The Bank of Japan has no predetermined time for raising interest rates, central bank Governor Toshihiko Fukui said.
"While we don't rule out the possibility of an additional rate increase this year, that doesn't suggest that we will raise rates [again in this year]," Fukui said yesterday.
"Our rate policy is extremely open and we don't have any preconceived notion [about the timing of a rate increase]," he said.
The central bank's policy board voted unanimously to keep the key interbank overnight lending rate at 0.25 percent at the end of a two-day meeting yesterday. The bank raised the key rate last month from near zero percent, its first rate increase in almost six years.
Fukui reiterated that interest rates will stay at very low levels for some time and adjustments will be "gradual." The timing of further rate adjustments depends on developments in prices and the economy, he said.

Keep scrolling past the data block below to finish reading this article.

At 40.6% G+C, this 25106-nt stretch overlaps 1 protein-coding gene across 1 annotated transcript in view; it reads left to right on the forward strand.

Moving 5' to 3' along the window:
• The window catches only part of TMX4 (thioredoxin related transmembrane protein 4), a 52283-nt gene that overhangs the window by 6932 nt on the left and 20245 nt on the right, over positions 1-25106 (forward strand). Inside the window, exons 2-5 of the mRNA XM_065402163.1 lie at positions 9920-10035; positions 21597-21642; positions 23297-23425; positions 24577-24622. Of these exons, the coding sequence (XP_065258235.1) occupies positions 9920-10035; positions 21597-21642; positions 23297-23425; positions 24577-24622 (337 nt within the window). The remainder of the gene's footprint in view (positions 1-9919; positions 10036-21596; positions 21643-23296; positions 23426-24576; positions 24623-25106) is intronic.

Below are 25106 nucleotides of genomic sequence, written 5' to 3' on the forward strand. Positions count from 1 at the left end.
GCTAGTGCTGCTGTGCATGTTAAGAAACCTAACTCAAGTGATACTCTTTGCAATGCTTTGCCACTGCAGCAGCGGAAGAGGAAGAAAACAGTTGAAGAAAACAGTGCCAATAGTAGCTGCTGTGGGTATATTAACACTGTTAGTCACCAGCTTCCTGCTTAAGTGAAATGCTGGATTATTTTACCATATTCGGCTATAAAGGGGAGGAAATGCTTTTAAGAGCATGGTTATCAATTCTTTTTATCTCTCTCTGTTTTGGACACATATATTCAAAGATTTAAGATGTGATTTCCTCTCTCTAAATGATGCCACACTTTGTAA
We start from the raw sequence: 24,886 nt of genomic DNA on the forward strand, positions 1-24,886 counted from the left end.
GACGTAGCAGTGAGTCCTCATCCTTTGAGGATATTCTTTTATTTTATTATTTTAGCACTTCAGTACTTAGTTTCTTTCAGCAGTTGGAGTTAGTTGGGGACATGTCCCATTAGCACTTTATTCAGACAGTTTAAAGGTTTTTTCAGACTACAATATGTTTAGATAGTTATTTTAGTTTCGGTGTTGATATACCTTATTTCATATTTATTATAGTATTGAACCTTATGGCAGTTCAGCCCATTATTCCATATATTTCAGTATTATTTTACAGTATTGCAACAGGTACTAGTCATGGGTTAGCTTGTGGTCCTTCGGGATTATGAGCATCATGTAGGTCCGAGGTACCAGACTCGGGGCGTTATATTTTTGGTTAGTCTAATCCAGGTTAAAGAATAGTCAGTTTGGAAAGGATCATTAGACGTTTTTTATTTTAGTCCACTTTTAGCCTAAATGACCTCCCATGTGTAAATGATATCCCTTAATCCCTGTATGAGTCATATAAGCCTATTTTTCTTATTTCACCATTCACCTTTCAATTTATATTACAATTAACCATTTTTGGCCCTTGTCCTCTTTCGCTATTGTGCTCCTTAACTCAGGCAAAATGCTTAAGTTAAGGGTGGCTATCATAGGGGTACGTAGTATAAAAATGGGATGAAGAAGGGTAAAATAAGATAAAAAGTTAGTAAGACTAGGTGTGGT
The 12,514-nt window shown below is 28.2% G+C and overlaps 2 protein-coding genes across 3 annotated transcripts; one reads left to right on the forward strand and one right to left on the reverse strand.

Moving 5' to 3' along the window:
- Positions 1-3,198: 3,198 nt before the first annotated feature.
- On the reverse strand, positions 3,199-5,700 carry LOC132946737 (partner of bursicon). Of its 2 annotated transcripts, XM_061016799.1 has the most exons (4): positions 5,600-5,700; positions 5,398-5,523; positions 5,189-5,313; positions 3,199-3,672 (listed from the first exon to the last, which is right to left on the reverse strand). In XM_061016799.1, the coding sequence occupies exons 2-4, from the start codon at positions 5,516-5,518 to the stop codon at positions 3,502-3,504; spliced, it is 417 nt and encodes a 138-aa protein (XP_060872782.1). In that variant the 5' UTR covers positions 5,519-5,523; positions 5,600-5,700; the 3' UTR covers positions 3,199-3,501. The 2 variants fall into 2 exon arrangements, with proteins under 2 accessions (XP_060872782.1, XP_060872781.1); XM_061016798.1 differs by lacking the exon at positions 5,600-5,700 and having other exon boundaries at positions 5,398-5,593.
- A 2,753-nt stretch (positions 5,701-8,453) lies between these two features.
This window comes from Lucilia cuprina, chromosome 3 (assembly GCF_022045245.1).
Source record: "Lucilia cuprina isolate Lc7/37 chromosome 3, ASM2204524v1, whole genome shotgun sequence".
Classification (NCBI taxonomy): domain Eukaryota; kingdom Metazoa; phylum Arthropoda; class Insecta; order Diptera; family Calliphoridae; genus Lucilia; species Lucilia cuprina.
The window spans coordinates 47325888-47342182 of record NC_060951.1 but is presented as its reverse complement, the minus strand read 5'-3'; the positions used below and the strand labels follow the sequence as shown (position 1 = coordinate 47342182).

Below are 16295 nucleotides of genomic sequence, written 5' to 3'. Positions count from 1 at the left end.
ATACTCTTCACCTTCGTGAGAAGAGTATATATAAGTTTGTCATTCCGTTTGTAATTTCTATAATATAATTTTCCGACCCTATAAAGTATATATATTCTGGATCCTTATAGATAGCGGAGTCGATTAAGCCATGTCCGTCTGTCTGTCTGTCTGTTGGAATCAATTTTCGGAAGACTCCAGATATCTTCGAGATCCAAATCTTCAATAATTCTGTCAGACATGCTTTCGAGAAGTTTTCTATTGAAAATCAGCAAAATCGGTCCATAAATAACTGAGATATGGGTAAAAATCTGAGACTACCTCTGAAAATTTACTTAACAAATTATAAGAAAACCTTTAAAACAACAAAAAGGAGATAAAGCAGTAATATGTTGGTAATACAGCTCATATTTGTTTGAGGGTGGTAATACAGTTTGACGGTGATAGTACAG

Japan's economic growth slowed to a 0.8 percent pace in the second quarter, the Cabinet Office said yesterday, as firms depleted stockpiles to satisfy accelerating consumer and business spending.
Two members of the policy board, Miyako Suda and Atsushi Mizuno, have said since last month's rate increase that the chance of raising borrowing costs again this year shouldn't be ruled out.
Fukui said the policy makers made the comments because they might have been concerned his remark last month that the bank won't raise rates "consecutively" could have been interpreted as ruling out further rate increases this year.
The Japanese economy has so far moved in line with the bank's prediction made in its semi-annual economic report released in April, Fukui said. The bank will push for interest-rate adjustments at a gradual pace if the economy grows at the forecast rate, the governor said.
GDP figures for the second quarter confirm the economy is growing, buoyed by steady capital investment and consumer spending, he said. Business investment has been stronger than the bank predicted, though it hasn't become excessive, he added.